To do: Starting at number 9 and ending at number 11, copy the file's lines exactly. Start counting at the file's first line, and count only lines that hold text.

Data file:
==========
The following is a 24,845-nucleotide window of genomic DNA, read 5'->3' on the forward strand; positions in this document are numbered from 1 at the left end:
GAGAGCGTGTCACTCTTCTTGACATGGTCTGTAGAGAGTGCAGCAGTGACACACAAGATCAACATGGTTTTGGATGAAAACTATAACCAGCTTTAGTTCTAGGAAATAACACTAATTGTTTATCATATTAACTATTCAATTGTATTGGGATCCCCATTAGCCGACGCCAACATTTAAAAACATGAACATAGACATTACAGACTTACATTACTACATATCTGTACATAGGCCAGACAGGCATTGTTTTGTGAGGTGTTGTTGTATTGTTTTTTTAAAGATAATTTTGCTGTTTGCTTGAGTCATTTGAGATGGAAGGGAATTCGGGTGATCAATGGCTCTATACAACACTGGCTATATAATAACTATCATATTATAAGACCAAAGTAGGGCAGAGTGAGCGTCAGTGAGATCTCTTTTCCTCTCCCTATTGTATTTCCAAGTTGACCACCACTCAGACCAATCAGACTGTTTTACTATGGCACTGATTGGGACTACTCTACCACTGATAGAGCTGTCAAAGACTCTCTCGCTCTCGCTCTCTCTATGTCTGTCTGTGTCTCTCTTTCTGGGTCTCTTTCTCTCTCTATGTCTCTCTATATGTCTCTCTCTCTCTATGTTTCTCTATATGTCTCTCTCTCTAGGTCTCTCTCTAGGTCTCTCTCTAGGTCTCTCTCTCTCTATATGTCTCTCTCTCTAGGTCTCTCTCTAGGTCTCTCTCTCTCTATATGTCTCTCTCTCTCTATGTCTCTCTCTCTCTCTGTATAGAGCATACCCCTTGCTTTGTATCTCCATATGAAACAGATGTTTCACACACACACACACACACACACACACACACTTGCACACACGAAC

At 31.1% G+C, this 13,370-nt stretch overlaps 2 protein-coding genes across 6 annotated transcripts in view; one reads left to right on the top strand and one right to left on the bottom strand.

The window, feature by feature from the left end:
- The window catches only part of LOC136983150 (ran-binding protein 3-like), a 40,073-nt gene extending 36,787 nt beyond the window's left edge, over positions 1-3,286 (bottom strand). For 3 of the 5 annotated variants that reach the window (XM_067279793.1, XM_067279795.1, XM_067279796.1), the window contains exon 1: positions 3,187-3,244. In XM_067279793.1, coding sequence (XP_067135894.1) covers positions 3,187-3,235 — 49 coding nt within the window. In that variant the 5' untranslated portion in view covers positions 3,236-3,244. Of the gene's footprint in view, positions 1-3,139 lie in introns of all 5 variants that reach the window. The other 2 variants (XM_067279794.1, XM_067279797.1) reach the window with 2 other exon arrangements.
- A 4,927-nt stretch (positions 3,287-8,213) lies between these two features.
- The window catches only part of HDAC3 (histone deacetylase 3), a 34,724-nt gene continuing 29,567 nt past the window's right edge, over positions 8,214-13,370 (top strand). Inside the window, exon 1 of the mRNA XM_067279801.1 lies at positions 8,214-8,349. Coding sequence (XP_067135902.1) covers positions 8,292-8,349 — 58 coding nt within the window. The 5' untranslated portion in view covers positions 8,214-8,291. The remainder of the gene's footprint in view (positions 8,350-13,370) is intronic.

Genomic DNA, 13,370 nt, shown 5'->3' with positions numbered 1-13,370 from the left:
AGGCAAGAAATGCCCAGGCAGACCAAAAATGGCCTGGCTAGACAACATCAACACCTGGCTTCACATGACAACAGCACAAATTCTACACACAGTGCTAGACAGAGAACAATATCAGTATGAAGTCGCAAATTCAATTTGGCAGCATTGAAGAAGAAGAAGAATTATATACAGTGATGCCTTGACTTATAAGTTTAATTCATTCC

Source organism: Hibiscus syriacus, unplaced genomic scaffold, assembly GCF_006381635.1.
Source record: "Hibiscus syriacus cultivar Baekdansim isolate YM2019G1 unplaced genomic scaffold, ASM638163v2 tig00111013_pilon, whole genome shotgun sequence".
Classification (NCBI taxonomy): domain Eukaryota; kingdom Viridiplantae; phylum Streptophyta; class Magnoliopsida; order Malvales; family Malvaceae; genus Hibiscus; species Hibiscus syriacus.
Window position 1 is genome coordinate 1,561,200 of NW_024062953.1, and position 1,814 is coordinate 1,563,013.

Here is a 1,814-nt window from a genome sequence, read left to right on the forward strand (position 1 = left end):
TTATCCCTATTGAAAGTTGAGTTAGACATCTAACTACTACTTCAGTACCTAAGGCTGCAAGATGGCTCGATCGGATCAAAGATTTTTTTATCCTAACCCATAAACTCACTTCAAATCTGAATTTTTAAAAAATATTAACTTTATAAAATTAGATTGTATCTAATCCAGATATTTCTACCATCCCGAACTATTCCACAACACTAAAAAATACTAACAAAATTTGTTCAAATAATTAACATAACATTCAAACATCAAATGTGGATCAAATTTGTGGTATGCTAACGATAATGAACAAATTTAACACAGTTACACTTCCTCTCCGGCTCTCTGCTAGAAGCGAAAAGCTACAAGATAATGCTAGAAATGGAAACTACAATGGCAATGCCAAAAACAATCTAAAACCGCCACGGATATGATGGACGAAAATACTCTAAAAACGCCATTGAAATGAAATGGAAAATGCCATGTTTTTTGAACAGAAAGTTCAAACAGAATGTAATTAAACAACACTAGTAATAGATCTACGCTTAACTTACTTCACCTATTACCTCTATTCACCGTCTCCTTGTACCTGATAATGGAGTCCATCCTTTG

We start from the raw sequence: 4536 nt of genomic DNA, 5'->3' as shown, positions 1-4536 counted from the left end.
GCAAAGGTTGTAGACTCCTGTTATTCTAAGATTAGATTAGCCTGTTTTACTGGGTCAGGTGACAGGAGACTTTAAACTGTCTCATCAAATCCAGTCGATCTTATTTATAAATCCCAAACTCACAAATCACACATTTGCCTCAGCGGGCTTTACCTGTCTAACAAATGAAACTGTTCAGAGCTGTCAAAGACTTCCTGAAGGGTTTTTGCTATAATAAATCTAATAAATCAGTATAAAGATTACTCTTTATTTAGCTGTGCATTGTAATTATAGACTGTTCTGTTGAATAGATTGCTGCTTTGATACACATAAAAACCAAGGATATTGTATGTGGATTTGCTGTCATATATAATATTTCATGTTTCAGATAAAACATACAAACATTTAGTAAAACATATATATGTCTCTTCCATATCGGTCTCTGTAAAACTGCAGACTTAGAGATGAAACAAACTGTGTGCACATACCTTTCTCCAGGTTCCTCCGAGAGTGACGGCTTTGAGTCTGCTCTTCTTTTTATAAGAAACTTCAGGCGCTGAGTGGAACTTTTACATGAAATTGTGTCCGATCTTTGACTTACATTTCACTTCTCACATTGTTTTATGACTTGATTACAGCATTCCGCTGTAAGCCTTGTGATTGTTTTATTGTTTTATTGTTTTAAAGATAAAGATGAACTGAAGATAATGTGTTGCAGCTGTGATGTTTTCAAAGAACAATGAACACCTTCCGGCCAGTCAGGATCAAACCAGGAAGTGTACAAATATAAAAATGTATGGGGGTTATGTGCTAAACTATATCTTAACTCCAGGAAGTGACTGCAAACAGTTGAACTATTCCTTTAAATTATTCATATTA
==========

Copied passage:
AGGCAAGAAATGCCCAGGCAGACCAAAAATGGCCTGGCTAGACAACATCAACACCTGGCTTCACATGACAACAGCACAAATTCTACACACAGTGCTAGACAGAGAACAATATCAGTATGAAGTCGCAAATTCAATTTGGCAGCATTGAAGAAGAAGAAGAATTATATACAGTGATGCCTTGACTTATAAGTTTAATTCATTCC

Source organism: Hibiscus syriacus, unplaced genomic scaffold, assembly GCF_006381635.1.
Source record: "Hibiscus syriacus cultivar Baekdansim isolate YM2019G1 unplaced genomic scaffold, ASM638163v2 tig00111013_pilon, whole genome shotgun sequence".